JB: I work with Dell Curry, the former NBA star whose son Stephen is the Davidson star that electrified the NCAA tournament last year. We have a foundation called Athletes United for Youth. Although athletes headline it, it’s an educational foundation for underserved youth in the Charlotte area and we run after-school programs and computer learning centers and summer camps that give kids that maybe haven’t had a chance the tools they need to be successful. While Athletics may play a part in their lives, it’s a small part, and we want to make academics the primary part and something they gravitate towards instead of shying away from.

 

PMB: The institution within which you did both your undergrad and graduate work, Duke has quite the prestigious reputation, do you have a relationship with the school today, and to what extent?

JB: I grew up in Los Angeles, neither one of my parents went to college, so college wasn’t necessarily an expectation for me when I grew up and through basketball I got recruited by some schools that I probably would not have looked at outside of my want to play basketball and having gone to Duke was a really fortunate turn for me. I still stay in close contact with the school.

I’m a contributor and go back as often as I can. Any college is about people and I have good relationships with the people there. The reason I contribute money to where I went to school, both high school and college, is not for some philanthropic cause, it’s because you want the next person’s experience to be better than yours and I was really lucky- my experience was really good. There are so many good colleges and universities around the country that have good people and do great things, I was lucky I went to one of them, but they’re all over the place. I know people feel the same way about where they went to school as I do about where I went to school, so we’re all brothers in that regard.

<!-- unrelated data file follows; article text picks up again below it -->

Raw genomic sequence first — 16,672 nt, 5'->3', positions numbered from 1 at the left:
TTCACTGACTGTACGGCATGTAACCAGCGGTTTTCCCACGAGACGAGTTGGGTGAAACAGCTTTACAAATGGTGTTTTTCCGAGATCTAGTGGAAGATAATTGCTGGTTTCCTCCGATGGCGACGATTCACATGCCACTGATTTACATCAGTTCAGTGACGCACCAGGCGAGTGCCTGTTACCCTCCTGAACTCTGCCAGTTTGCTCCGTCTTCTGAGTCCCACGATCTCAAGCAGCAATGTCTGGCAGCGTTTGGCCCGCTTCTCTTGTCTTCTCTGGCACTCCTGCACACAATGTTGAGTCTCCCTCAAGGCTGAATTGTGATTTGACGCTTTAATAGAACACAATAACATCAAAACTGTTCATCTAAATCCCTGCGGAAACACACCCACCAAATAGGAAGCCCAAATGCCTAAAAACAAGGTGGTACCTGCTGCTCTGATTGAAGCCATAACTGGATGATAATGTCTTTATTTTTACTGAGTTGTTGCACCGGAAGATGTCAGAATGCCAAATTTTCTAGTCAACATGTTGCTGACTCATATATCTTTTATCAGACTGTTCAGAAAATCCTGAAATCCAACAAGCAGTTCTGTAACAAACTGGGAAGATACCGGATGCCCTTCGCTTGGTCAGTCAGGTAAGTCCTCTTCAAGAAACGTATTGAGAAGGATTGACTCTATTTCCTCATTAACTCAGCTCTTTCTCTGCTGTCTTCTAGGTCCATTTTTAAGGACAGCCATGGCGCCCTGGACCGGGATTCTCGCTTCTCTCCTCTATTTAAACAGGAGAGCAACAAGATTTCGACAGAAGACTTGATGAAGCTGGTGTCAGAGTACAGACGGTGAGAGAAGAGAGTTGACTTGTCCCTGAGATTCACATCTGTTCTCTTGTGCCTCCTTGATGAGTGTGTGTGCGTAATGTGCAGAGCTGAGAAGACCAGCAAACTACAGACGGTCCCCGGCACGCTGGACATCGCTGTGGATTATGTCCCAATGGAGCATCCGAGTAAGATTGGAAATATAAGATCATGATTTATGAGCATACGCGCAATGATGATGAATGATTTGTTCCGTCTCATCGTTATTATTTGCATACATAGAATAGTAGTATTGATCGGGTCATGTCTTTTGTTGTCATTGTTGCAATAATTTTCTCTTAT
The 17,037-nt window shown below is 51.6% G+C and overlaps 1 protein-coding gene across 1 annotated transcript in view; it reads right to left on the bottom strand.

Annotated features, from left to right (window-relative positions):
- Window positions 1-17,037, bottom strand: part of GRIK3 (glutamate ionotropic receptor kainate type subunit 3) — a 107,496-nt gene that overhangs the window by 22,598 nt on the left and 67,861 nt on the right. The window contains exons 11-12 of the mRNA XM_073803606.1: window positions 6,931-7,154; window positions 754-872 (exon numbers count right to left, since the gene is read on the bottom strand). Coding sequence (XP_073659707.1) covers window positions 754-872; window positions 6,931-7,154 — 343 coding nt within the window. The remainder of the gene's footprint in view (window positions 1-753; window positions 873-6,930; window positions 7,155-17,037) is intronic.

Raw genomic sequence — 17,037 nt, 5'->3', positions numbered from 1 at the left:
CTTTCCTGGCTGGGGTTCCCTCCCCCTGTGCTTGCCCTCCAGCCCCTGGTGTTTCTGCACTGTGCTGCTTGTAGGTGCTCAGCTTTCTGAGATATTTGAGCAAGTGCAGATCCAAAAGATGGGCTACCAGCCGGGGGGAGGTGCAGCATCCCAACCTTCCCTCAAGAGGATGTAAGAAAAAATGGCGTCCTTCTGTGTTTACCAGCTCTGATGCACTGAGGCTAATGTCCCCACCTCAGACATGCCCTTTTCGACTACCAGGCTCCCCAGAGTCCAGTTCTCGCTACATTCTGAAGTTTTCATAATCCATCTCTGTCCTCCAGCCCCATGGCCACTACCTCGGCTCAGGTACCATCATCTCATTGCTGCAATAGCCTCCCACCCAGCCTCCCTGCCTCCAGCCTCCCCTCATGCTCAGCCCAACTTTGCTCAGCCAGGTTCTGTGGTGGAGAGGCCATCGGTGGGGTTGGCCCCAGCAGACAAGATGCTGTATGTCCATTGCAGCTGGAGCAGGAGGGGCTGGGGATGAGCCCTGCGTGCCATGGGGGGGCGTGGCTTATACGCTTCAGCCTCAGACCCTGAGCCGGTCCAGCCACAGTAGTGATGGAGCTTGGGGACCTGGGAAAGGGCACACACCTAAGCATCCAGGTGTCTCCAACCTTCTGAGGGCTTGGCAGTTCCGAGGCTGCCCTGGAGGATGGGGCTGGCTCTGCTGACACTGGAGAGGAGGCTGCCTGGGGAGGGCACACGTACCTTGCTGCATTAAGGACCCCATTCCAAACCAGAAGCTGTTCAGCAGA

PMB: You must be especially proud that an icon of Duke helped restore the prestige and reputation of Team USA basketball?

JB: Coach K. is the reason I went to Duke, I’d like to say that I had some other higher goal in mind: that I went to Duke for its own sake, but I went there to play for him and if he would have been somewhere else I would have gone somewhere else. I played USA Basketball on the lower level- I played for Gene Keady on the U.S. National Select Team one year. I’m really proud of that.

PMB: You must be pretty excited about your MC duties tomorrow night?

JB: I’m really excited. It’s going to be one of those rooms where’ its going to be really humbling to be in it. With all the people who have been great doers in the game of college basketball. Maybe we {media members} look at ourselves as talkers more than doers, but to be in that room with so many people that have accomplished so much in the game, I’m honored to be a part of it”

PMB: Tell me about how USA basketball turned around under Jerry Colangelo

JB: I think the biggest development we’ve had over the last 30 years in USA basketball is when Jerry Colangelo took over as Executive Director and formed a real program that we can now build on. We’ve had so many great coaches and players over the years in USA basketball, but we haven’t had the structure to give them the tools they need to be as successful as they can be.

I think now the program put in place by Jerry Colangelo, working with Coach K and everybody at USA basketball- that was a big home run they hit in Beijing, but it was also over a three-year period. What they did the three years before was perhaps more important: with the structure, organization, how they choose the team, the commitment that all the players made, it wasn’t just a commitment for that summer in ’08 in Beijing, it was a three-year commitment, and it sounds like some of them want to keep committing.

 

PMB: Finally what are your thoughts on Chicago’s 2016 Olympic bid and their chances?

JB: I don’t know much about the process, but I can tell you it would be great if it was here. Anyone who’s been in Chicago in the springtime and the summertime knows that this would be a heck of a place to have the Olympics and have the world come to Chicago would be pretty extraordinary.